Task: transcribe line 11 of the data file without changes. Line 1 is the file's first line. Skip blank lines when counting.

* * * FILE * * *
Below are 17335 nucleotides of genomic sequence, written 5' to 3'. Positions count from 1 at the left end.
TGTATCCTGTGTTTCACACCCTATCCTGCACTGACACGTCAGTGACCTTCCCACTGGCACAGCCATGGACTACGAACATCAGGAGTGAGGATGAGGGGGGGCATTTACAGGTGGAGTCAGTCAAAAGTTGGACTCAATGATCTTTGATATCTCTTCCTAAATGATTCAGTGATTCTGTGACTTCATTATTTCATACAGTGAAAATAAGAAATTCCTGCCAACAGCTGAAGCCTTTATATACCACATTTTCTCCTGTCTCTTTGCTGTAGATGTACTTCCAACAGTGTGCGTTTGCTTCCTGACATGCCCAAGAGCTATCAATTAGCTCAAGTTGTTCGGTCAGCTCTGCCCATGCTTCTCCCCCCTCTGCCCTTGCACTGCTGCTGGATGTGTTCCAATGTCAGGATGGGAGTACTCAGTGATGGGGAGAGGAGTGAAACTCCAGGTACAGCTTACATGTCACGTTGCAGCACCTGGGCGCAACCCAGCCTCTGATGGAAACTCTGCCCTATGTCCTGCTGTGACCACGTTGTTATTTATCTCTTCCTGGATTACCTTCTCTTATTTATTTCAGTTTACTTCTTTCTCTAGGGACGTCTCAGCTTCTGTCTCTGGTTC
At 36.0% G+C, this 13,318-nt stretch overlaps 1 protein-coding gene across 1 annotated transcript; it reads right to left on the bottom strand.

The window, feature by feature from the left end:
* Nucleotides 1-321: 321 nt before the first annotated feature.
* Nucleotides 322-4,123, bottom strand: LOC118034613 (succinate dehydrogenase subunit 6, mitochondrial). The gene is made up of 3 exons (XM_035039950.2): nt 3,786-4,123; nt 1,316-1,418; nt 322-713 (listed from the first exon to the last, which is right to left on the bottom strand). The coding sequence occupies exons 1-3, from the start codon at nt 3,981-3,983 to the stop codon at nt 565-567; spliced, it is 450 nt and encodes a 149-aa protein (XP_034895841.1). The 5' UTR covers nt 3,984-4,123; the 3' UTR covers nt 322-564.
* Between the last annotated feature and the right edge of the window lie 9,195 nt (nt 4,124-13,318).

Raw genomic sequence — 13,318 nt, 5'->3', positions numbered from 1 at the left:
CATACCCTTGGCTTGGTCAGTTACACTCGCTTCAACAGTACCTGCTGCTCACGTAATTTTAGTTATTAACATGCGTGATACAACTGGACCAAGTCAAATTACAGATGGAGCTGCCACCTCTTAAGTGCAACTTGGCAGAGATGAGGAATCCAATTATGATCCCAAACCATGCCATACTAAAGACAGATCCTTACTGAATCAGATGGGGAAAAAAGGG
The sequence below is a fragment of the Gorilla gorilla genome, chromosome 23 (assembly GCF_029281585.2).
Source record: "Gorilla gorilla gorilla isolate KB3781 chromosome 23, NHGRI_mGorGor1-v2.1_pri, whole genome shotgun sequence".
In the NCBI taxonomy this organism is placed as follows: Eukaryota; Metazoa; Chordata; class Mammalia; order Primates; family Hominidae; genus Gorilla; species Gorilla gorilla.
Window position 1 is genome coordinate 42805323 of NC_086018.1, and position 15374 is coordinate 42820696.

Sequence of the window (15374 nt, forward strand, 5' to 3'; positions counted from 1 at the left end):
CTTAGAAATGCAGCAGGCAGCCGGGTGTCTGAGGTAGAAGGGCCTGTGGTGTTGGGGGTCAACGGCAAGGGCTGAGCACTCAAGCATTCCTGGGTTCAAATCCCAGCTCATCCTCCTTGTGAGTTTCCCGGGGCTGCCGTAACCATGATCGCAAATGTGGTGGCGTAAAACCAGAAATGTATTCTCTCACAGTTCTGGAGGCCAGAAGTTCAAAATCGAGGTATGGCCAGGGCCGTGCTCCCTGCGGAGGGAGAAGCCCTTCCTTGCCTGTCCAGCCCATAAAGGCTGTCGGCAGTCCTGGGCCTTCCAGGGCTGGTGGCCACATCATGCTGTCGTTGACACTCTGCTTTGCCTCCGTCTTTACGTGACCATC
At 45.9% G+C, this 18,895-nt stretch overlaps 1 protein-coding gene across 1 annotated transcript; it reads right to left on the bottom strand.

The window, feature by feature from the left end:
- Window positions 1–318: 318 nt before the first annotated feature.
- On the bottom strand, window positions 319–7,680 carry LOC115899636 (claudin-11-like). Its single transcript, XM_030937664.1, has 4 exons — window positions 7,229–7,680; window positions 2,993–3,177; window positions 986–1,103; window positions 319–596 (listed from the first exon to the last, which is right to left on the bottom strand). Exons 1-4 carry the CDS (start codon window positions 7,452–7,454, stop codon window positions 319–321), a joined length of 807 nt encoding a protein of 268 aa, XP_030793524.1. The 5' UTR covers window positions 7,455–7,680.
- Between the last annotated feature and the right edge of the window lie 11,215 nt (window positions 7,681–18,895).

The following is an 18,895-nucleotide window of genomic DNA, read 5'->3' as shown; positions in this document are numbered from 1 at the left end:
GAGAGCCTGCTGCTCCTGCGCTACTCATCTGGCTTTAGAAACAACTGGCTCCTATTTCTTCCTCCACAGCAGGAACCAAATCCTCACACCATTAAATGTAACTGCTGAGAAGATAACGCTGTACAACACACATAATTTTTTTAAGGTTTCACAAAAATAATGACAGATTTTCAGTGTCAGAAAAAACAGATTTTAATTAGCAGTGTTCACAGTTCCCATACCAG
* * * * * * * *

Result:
Source record: "Gorilla gorilla gorilla isolate KB3781 chromosome 23, NHGRI_mGorGor1-v2.1_pri, whole genome shotgun sequence".